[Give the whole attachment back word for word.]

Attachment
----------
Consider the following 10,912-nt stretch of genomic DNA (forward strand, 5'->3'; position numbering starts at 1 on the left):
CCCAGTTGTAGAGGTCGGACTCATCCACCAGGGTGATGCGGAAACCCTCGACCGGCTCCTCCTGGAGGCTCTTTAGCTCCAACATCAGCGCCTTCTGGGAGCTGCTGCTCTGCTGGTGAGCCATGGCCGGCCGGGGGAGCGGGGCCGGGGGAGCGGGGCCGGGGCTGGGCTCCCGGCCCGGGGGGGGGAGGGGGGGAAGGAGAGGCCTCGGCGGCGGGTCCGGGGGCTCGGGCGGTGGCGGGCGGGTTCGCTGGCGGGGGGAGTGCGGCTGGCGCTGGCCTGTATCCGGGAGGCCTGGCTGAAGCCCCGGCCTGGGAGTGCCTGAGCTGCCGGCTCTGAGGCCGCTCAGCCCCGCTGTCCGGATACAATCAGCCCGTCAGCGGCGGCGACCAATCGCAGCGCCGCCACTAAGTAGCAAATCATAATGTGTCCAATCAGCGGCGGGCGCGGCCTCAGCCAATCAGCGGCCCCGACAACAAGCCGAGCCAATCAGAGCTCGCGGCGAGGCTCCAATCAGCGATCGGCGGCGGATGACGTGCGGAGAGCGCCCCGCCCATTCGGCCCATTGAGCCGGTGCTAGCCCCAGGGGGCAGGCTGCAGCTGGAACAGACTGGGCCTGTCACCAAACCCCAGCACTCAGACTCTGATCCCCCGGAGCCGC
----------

Consider the following 10,912-nt stretch of genomic DNA (forward strand, 5'->3'; position numbering starts at 1 on the left):
CCCAGTTGTAGAGGTCGGACTCATCCACCAGGGTGATGCGGAAACCCTCGACCGGCTCCTCCTGGAGGCTCTTTAGCTCCAACATCAGCGCCTTCTGGGAGCTGCTGCTCTGCTGGTGAGCCATGGCCGGCCGGGGGAGCGGGGCCGGGGGAGCGGGGCCGGGGCTGGGCTCCCGGCCCGGGGGGGGGAGGGGGGGAAGGAGAGGCCTCGGCGGCGGGTCCGGGGGCTCGGGCGGTGGCGGGCGGGTTCGCTGGCGGGGGGAGTGCGGCTGGCGCTGGCCTGTATCCGGGAGGCCTGGCTGAAGCCCCGGCCTGGGAGTGCCTGAGCTGCCGGCTCTGAGGCCGCTCAGCCCCGCTGTCCGGATACAATCAGCCCGTCAGCGGCGGCGACCAATCGCAGCGCCGCCACTAAGTAGCAAATCATAATGTGTCCAATCAGCGGCGGGCGCGGCCTCAGCCAATCAGCGGCCCCGACAACAAGCCGAGCCAATCAGAGCTCGCGGCGAGGCTCCAATCAGCGATCGGCGGCGGATGACGTGCGGAGAGCGCCCCGCCCATTCGGCCCATTGAGCCGGTGCTAGCCCCAGGGGGCAGGCTGCAGCTGGAACAGACTGGGCCTGTCACCAAACCCCAGCACTCAGACTCTGATCCCCCGGAGCCGC